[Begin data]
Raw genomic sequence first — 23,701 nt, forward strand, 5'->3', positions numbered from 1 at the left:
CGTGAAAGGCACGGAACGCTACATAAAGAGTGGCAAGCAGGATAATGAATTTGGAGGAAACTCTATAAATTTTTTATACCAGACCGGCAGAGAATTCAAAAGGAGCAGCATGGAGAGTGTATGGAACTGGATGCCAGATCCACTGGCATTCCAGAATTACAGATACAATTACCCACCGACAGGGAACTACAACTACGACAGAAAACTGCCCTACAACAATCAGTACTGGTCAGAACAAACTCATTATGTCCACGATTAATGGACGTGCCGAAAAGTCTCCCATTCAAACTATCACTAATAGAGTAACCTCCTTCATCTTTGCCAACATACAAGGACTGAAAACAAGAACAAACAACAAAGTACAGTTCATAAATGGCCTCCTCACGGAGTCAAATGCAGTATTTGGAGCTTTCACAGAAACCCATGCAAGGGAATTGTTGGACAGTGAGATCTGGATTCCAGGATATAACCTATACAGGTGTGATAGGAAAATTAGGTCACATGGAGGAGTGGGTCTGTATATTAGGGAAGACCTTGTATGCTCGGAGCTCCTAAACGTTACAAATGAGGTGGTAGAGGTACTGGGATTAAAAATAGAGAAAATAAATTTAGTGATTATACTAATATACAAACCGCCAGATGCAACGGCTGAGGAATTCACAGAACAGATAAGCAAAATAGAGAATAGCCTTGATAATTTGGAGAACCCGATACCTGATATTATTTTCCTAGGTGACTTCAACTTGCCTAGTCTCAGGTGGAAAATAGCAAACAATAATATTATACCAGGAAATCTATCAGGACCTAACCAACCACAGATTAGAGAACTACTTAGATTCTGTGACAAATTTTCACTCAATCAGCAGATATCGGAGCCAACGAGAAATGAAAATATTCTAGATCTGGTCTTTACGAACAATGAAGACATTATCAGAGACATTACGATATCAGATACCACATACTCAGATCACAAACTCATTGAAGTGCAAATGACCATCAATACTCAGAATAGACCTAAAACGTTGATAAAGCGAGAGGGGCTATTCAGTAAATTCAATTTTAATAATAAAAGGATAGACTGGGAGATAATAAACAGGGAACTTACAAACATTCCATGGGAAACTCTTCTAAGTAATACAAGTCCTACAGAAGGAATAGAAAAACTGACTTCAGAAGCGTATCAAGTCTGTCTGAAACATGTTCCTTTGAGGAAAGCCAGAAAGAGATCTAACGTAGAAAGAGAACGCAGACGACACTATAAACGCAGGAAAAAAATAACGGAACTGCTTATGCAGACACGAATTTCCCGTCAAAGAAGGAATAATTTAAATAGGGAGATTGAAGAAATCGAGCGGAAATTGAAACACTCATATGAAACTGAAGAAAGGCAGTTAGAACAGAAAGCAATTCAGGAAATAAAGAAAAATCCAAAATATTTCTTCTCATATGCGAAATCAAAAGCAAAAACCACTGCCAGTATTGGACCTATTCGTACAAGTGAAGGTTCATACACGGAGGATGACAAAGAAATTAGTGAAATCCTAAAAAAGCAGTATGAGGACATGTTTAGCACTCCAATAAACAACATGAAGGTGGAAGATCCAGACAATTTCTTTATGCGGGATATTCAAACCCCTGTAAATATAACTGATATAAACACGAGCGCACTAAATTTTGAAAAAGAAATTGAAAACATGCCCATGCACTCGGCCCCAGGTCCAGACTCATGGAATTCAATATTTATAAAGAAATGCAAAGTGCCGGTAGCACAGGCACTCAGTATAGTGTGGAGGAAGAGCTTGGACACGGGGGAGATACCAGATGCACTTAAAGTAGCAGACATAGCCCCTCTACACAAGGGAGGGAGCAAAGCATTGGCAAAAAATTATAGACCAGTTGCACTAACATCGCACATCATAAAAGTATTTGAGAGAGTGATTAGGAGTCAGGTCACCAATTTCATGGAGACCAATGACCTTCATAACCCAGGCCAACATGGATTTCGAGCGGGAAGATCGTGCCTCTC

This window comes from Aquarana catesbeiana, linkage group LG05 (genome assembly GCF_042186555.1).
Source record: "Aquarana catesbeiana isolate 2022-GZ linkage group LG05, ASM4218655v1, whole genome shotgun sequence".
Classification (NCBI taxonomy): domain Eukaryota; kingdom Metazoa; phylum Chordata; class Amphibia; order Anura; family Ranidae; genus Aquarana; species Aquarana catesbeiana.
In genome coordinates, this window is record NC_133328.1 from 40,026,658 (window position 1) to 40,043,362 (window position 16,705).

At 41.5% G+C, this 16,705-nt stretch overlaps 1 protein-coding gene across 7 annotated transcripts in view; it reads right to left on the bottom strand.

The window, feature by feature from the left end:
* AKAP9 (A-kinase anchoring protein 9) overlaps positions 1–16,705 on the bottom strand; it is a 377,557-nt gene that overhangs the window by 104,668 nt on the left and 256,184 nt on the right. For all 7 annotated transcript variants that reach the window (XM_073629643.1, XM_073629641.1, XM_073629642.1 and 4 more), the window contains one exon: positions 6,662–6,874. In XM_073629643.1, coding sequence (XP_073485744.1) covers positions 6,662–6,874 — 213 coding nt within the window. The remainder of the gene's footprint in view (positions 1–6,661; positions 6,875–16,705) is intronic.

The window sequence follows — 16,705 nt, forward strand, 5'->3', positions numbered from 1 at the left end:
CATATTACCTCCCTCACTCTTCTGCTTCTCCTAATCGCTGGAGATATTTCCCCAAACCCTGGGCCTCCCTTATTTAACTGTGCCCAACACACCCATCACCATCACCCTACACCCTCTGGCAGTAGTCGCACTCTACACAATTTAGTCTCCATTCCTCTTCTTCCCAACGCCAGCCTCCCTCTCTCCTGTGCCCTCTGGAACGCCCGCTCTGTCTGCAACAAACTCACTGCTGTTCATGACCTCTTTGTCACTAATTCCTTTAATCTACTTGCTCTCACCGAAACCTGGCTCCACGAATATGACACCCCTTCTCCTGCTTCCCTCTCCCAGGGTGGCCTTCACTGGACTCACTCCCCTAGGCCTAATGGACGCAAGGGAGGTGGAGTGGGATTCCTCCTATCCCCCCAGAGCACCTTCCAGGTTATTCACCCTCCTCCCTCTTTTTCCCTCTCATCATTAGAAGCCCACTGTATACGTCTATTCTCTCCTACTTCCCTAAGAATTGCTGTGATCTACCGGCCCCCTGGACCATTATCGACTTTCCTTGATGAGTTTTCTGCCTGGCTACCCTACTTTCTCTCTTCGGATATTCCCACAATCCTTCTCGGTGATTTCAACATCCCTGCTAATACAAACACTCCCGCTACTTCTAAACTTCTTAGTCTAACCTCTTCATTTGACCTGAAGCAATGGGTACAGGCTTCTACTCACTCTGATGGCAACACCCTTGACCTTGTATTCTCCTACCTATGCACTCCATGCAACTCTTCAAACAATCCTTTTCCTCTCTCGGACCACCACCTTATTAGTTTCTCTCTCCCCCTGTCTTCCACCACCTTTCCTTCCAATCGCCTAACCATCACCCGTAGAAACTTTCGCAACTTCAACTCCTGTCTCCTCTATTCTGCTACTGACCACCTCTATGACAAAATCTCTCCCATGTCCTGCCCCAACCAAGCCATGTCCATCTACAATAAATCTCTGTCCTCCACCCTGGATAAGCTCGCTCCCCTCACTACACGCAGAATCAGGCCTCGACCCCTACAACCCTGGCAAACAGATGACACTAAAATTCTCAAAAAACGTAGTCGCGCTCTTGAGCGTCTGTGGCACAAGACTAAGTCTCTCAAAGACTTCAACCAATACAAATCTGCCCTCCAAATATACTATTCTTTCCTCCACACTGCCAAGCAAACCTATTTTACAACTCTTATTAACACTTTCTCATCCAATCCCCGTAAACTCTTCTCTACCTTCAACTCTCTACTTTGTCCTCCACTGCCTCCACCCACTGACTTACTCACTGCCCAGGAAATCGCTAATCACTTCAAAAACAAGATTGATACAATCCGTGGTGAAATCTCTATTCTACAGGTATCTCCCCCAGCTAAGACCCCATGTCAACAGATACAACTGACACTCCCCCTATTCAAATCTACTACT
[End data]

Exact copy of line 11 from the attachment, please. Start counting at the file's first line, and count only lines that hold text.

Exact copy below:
CATATTACCTCCCTCACTCTTCTGCTTCTCCTAATCGCTGGAGATATTTCCCCAAACCCTGGGCCTCCCTTATTTAACTGTGCCCAACACACCCATCACCATCACCCTACACCCTCTGGCAGTAGTCGCACTCTACACAATTTAGTCTCCATTCCTCTTCTTCCCAACGCCAGCCTCCCTCTCTCCTGTGCCCTCTGGAACGCCCGCTCTGTCTGCAACAAACTCACTGCTGTTCATGACCTCTTTGTCACTAATTCCTTTAATCTACTTGCTCTCACCGAAACCTGGCTCCACGAATATGACACCCCTTCTCCTGCTTCCCTCTCCCAGGGTGGCCTTCACTGGACTCACTCCCCTAGGCCTAATGGACGCAAGGGAGGTGGAGTGGGATTCCTCCTATCCCCCCAGAGCACCTTCCAGGTTATTCACCCTCCTCCCTCTTTTTCCCTCTCATCATTAGAAGCCCACTGTATACGTCTATTCTCTCCTACTTCCCTAAGAATTGCTGTGATCTACCGGCCCCCTGGACCATTATCGACTTTCCTTGATGAGTTTTCTGCCTGGCTACCCTACTTTCTCTCTTCGGATATTCCCACAATCCTTCTCGGTGATTTCAACATCCCTGCTAATACAAACACTCCCGCTACTTCTAAACTTCTTAGTCTAACCTCTTCATTTGACCTGAAGCAATGGGTACAGGCTTCTACTCACTCTGATGGCAACACCCTTGACCTTGTATTCTCCTACCTATGCACTCCATGCAACTCTTCAAACAATCCTTTTCCTCTCTCGGACCACCACCTTATTAGTTTCTCTCTCCCCCTGTCTTCCACCACCTTTCCTTCCAATCGCCTAACCATCACCCGTAGAAACTTTCGCAACTTCAACTCCTGTCTCCTCTATTCTGCTACTGACCACCTCTATGACAAAATCTCTCCCATGTCCTGCCCCAACCAAGCCATGTCCATCTACAATAAATCTCTGTCCTCCACCCTGGATAAGCTCGCTCCCCTCACTACACGCAGAATCAGGCCTCGACCCCTACAACCCTGGCAAACAGATGACACTAAAATTCTCAAAAAACGTAGTCGCGCTCTTGAGCGTCTGTGGCACAAGACTAAGTCTCTCAAAGACTTCAACCAATACAAATCTGCCCTCCAAATATACTATTCTTTCCTCCACACTGCCAAGCAAACCTATTTTACAACTCTTATTAACACTTTCTCATCCAATCCCCGTAAACTCTTCTCTACCTTCAACTCTCTACTTTGTCCTCCACTGCCTCCACCCACTGACTTACTCACTGCCCAGGAAATCGCTAATCACTTCAAAAACAAGATTGATACAATCCGTGGTGAAATCTCTATTCTACAGGTATCTCCCCCAGCTAAGACCCCATGTCAACAGATACAACTGACACTCCCCCTATTCAAATCTACTACT